All of this will cost money at a time when the interest of Congress in food assistance is only as a means to cut benefits. This, in turn, means that the only way to fix the hunger problem in the United States is to change election campaign laws so that individuals who care about such issues have a chance of being elected. Recent decisions of the Supreme Court in Citizens United and in McCutcheon make it clear that it favors no or insignificant limits on campaign contributions for corporations or wealthy individuals. The one bright spot is the national movement that has emerged to obtain a raise the minimum wage, especially for restaurant and farm workers. Most recipients of federal food assistance are employed, but at wages too low to bring them out of poverty. Paying living wages would solve most problems of food insecurity in America.
Michael Specter’s article “Seeds of Doubt” in the current issue of The New Yorker is a critical profile of India’s Vandana Shiva and her active opposition to genetically modified foods. At the end, it offers this somewhat temporizing statement:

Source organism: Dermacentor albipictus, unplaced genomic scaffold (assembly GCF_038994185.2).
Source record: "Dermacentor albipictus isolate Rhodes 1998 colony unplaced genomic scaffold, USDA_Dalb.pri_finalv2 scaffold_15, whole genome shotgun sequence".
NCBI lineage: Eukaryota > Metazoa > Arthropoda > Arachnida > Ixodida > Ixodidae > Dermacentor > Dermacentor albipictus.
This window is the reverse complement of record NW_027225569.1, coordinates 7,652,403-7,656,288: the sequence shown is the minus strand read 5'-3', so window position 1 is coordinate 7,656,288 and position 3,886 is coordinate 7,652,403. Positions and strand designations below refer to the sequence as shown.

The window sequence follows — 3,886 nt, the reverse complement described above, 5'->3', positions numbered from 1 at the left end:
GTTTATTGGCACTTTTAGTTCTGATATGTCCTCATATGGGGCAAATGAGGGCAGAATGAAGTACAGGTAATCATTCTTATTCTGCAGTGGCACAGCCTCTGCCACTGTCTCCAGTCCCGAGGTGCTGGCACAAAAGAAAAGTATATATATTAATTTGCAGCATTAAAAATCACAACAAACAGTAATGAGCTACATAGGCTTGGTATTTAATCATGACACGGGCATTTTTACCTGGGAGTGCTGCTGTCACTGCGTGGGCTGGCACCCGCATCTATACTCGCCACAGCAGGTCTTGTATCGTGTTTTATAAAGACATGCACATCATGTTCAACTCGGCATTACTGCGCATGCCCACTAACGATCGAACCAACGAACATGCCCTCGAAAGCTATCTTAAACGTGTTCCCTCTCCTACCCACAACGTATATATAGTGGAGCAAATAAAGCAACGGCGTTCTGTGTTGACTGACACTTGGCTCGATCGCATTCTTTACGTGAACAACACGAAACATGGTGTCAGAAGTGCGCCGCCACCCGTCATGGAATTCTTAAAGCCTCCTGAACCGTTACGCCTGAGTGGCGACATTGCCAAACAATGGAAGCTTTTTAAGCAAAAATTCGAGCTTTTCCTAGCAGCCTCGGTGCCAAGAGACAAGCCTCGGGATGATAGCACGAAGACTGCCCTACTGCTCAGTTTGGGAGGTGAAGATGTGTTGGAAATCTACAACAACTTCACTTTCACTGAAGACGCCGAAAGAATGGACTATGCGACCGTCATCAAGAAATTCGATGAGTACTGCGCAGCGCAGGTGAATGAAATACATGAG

Genetically modified crops will not solve the problem of the hundreds of millions of people who go to bed hungry every night. It would be far better if the world’s foods contained an adequate supply of vitamins. It would also help the people of many poverty-stricken countries if their governments were less corrupt. Working roads would do more to reduce nutritional deficits than any G.M.O. possibly could, and so would a more equitable distribution of the Earth’s dwindling supply of freshwater. No single crop or approach to farming can possibly feed the world. To prevent billions of people from living in hunger, we will need to use every one of them.